But away from salads, which I've mentioned in an earlier post, the seafood is the thing that strikes you most.

Once we'd hit our stride with the sun at Plage de Port d'Avall (and after the man who ran the beach café and rented out the sunloungers had decided to close for the season), we hit Plage Saint-Vincent, where the shade stays away for far longer in September days.

Here too, there is the pleasure of Au Casot, an open-sided restaurant at the top of the beach that tempts you from your repose with the enticing smell of cooking fish – in particular, grilled sardines. The sardines are lovely – but I'm a bit of a typically English wuss when it comes to bony fish, so I stick to tinned sardines at home. But there was no shortage of other options to choose on the brief menu when we chose to eat there – which we did more times than we ate in any other single establishment.

While The Other Half stuck to Catalan sausage and Catalan boudin (a blood sausage) with chips, I stayed with the seafood. First up was gambas: six huge beasts, grilled and served with a thick wedge of grilled tomato and thick slices of potato, with lashings of persillade to garnish – the combination of olive oil, parsley and garlic proving a match made in heaven and a perfect garnish for everything else on the plate.

In one of his TV series, chef Rick Stein talks of seeing customers at his Cornish restaurants trying to eat such shellfish with a knife and fork. The Other Half even noticed a couple of people trying it when we were away. It's impossible. One of the reasons I love gambas is the sheer, sensual pleasure of getting your hands messy; of ripping off the heads and sucking them out; peeling the shells from the bodies and then dipping the dense, sweet flesh into utterly gorgeous aioli. Who cares about the mess! There's a reason that they give you a wet one tissue with such a dish.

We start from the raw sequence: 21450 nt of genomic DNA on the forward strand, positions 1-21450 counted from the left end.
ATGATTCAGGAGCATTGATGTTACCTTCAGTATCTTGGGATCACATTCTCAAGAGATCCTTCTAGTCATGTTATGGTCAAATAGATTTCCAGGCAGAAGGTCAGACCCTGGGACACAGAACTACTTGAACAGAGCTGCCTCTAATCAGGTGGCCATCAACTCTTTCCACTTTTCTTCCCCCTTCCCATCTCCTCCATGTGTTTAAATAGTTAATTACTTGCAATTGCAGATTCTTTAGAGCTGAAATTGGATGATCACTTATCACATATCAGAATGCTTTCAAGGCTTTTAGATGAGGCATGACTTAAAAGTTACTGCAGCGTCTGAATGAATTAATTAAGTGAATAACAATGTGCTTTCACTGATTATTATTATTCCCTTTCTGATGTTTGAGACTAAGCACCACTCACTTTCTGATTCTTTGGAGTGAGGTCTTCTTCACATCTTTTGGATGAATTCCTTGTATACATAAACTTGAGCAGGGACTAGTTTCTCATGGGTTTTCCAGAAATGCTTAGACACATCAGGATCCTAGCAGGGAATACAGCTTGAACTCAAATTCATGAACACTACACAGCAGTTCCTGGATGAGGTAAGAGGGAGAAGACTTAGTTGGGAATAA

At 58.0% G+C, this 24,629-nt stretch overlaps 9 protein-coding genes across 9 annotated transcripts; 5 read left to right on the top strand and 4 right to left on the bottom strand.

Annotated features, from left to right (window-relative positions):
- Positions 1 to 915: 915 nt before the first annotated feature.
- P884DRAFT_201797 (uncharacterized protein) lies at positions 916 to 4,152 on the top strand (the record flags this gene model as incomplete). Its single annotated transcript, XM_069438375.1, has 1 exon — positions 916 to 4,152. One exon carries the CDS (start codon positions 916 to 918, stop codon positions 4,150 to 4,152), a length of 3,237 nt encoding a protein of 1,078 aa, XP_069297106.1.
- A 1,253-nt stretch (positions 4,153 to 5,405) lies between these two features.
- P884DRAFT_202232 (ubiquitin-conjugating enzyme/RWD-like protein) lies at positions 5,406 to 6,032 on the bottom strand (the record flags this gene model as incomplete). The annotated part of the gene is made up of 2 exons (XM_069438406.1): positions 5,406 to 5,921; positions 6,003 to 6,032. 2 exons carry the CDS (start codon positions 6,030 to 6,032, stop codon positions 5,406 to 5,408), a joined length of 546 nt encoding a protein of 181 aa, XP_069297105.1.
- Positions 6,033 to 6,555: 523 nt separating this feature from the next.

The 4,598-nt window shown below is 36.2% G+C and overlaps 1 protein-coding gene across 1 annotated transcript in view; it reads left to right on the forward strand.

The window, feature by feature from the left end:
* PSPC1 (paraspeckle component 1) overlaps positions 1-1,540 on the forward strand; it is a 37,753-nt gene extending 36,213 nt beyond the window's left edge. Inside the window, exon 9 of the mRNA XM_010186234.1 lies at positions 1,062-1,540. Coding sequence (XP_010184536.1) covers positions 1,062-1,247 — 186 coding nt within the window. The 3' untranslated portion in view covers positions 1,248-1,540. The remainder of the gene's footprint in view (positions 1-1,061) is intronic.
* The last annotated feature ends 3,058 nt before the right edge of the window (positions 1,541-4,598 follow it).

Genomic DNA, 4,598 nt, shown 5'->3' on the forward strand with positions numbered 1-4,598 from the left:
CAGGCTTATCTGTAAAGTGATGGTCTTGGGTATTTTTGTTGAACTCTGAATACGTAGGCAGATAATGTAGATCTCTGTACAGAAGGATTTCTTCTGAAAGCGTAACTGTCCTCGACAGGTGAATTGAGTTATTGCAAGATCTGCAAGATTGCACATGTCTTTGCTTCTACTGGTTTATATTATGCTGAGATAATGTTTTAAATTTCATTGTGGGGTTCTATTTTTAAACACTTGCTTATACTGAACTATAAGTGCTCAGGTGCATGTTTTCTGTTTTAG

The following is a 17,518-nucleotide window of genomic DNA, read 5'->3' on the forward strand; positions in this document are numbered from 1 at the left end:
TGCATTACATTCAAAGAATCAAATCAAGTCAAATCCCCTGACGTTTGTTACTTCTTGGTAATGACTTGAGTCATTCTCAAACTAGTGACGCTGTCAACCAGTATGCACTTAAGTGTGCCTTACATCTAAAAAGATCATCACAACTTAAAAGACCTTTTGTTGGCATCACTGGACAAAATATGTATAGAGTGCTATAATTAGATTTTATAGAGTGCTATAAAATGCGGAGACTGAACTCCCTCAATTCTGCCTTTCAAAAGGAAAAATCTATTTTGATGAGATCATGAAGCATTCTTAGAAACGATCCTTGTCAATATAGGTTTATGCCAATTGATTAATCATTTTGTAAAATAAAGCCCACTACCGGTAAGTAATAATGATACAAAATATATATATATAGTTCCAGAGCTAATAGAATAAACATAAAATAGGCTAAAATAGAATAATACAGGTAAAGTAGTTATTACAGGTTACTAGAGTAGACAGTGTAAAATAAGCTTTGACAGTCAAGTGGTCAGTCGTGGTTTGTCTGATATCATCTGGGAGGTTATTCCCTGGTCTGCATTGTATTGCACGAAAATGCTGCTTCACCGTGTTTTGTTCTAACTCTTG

Indeed, I loved the gambas so much I had them twice, trying the St Jacques – scallops – done in pretty much the same way, in between. Very good – but not quite as good as those joyfully messy gambas.

My last Au Casot meal, though, was sea bass, grilled and then served with a vanilla oil dressing. I'd read about this idea of using vanilla in savoury dishes before, but had never tried it: it was sumptuous – subtle and not overpowering, but a really lovely compliment to a superb piece of fish.

After meals like that – and I usually finished with what instantly became my favourite ice cream combination of coffee (the frozen coffee beans are brilliant) and apricot – it was a case of waddling back to the sunlounger to resume the exhaustive work of the day. If I was feeling really energetic, then after an hour or so (we constantly reminded ourselves of maternal warnings against swimming too quickly after food), I could go swimming – with a variety of fishes gliding gracefully just out of my watery reach, busy nibbling at rocks in search of food.

You'd see dorade – some as big as a dinner plate; your legs would be surrounded by fish that were almost transulcent with a stroke of orange just visible in the shimmering water; long, thin fish, with brown go-faster stripes down their middles, and small black creatures fish, darting in and out of the rocks.

Fish, fish everywhere – and no shortage of the beauties to eat.

Friday, 18 September 2009

Sun, sangria and a spot of cooking